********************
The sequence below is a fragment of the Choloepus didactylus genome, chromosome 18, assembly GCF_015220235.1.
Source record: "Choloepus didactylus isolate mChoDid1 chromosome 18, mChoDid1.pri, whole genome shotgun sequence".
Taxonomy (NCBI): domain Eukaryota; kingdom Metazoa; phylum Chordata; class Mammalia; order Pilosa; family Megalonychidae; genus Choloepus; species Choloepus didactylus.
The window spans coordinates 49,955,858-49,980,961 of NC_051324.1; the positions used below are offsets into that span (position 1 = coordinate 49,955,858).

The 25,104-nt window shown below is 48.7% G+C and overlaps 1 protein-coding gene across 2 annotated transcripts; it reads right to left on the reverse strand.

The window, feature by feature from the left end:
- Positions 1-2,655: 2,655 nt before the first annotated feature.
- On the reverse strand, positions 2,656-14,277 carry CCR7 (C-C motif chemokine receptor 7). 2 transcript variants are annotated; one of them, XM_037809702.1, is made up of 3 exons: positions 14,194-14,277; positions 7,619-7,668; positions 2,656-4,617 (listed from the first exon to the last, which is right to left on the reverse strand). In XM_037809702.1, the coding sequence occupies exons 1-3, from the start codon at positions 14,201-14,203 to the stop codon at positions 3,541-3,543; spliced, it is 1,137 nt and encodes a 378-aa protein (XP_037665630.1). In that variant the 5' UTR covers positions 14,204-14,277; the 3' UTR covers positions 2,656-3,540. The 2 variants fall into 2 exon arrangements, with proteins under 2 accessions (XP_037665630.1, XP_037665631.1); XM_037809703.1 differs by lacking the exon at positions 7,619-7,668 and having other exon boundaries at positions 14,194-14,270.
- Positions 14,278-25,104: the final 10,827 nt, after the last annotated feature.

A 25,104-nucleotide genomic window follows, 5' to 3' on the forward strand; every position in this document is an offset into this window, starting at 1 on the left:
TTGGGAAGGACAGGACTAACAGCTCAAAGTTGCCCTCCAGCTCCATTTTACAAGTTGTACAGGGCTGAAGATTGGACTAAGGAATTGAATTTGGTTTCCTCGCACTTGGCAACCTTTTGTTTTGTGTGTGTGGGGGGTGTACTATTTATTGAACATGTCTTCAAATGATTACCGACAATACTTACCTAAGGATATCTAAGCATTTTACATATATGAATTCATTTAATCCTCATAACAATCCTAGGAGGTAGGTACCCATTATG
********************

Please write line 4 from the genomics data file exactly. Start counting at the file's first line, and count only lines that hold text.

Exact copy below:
The window spans coordinates 49,955,858-49,980,961 of NC_051324.1; the positions used below are offsets into that span (position 1 = coordinate 49,955,858).